These are upcoming SASSI trainings in the US and Canada that have been scheduled thus far from September 1, 2003 through December 31, 2003. This list is updated weekly. For more information on these and other trainings, please call Scarlett or Melissa at 1-800-697-2774, or check our web site at

Code: AS (Administration & Scoring); CI (Clinical Interpretation)



Juneau Anchorage Tucson Tempe Pasadena Hamilton, Hamilton, Hamilton, Hamilton, Hamilton, Hamilton, Hamilton, Hamilton, ON ON ON ON ON ON ON ON

Oct-15-03 AS & CI Oct-17-03 AS & CI Oct-03-03 AS & CI Oct-10-03 AS & CI Oct-10-03 AS & CI Sep-05-03 CI Sep-26-03 AS Oct-03-03 CI Oct-31-03 AS Nov-07-03 CI Nov-28-03 AS Dec-05-03 CI Dec-26-03 AS Sep-26-03 Oct-10-03 Oct-31-03 Dec-12-03 AS & CI AS & CI AS & CI AS & CI

Brent Geary Brent Geary Brent Geary Brent Geary Terry Sheneman Sharron Sharron Sharron Sharron Sharron Sharron Sharron Sharron Karen Karen Karen Karen Wood Wood Wood Wood Wood Wood Wood Wood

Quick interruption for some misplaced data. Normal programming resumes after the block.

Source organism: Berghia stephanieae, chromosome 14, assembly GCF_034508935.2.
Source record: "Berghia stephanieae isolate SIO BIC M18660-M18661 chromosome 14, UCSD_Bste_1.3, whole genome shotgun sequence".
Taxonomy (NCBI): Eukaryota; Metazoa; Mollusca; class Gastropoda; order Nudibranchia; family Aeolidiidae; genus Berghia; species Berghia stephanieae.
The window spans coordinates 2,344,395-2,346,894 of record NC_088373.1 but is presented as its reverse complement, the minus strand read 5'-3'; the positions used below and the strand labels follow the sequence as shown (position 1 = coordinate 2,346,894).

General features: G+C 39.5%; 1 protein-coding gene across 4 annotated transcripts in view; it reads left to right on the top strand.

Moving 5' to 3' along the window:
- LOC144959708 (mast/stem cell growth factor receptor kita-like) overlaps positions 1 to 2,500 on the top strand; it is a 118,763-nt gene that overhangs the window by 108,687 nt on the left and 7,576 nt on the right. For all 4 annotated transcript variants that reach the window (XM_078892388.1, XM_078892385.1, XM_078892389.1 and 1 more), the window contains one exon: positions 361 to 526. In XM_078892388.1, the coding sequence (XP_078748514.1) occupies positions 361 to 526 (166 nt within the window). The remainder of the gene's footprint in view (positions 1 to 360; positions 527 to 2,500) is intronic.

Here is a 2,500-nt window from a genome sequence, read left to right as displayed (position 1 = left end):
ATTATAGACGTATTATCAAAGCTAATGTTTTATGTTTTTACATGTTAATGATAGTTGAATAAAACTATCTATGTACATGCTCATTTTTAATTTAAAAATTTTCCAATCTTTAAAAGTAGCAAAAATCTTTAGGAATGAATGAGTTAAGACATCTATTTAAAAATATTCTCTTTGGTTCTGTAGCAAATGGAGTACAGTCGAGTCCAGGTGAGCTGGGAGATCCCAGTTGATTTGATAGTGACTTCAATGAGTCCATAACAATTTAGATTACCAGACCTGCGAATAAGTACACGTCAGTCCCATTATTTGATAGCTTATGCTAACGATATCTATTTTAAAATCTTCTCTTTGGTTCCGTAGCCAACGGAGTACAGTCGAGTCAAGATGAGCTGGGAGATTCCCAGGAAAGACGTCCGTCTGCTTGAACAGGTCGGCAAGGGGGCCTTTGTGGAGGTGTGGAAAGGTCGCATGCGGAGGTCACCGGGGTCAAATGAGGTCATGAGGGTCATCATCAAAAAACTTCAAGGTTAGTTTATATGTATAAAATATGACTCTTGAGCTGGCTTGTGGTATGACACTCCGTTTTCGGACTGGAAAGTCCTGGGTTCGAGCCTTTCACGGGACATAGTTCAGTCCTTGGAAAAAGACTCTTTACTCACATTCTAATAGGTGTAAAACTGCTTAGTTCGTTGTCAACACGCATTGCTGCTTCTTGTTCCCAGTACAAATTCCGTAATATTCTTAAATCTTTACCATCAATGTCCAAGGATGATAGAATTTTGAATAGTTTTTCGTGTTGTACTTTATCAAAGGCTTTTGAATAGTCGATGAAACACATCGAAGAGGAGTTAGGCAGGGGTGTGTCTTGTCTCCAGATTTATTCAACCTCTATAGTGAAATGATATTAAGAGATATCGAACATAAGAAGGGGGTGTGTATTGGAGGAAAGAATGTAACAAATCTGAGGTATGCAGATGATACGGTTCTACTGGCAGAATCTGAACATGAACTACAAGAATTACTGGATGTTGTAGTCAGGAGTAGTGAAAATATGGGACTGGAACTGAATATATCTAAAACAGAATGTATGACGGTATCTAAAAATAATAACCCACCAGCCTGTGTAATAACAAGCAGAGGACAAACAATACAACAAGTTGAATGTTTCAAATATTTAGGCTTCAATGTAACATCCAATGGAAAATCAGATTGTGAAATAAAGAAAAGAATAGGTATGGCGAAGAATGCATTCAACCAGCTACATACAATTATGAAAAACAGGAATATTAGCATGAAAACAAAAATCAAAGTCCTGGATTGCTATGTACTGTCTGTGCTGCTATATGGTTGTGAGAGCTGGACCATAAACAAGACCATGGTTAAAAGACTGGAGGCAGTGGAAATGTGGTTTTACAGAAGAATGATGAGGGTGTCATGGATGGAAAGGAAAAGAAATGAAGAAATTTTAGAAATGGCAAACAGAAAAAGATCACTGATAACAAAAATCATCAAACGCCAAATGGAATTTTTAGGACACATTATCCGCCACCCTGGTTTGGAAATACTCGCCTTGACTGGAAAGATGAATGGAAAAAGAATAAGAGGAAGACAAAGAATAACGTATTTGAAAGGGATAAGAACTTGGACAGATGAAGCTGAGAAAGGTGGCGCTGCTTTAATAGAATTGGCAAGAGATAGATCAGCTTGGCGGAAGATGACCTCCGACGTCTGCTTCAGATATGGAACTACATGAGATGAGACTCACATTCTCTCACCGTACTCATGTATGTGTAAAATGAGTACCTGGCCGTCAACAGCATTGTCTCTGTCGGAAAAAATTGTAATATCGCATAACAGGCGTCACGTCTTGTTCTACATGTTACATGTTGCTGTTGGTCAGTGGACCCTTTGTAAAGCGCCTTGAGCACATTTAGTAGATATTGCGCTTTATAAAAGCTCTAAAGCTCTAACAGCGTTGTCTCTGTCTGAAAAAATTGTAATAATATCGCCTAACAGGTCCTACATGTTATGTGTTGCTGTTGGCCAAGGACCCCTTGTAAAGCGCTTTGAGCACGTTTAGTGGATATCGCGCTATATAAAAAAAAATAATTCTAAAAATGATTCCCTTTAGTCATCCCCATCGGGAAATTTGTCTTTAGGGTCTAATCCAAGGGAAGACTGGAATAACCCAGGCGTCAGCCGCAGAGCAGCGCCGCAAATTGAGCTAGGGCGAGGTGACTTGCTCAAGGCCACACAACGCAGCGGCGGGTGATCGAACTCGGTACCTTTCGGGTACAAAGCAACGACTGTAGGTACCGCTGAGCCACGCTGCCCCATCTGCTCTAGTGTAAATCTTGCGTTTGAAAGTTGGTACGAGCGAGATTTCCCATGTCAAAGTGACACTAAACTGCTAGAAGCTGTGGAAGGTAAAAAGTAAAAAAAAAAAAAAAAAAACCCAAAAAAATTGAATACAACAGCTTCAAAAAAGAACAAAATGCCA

Okemos/Lansing Sep-09-03 AS & CI Raleigh Asheville Greensboro Santa Fe New York Cleveland Akron/Canton Troy Troy Tulsa Norman Tulsa Norman Pittsburgh Kingston Columbia Arlington Houston Dallas Austin Rutland Sep-17-03 AS & CI Oct-15-03 AS & CI Dec-10-03 AS & CI

Philip Osborne Regina Forest Regina Forest Regina Forest


Sep-26-03 AS & CI Charles Blanchard Oct-09-03 AS Sep-10-03 Sep-26-03 Sep-26-03 Nov-07-03 Sep-12-03 Oct-10-03 Nov-07-03 Dec-12-03 AS & CI AS & CI AS & CI AS & CI AS & CI AS & CI AS & CI AS & CI Nicholas Lessa Raymond Isackila Raymond Isackila Edward Witte Edward Witte Terry Terry Terry Terry Stover Stover Stover Stover



Ft. Myers Winter Haven Boca Raton Ft. Pierce

Albig-Smith Albig-Smith Albig-Smith Albig-Smith


Oct-24-03 AS & CI Oct-24-03 AS & CI Nov-06-03 AS & CI Sep-12-03 Dec-06-03 Dec-12-03 Dec-13-03 AS & CI AS & CI AS & CI AS & CI

Raymond Isackila Jeff Wedge Regina Forest David Helton Terry Sheneman Steff Samuson Terry Sheneman Jeff Wedge


Council Bluffs Nov-14-03 CI Evergreen Park Sep-26-03 AS & CI Hammond Carmel/Indy Hyannis Oct-17-03 AS & CI Nov-10-03 AS & CI Sep-11-03 AS & CI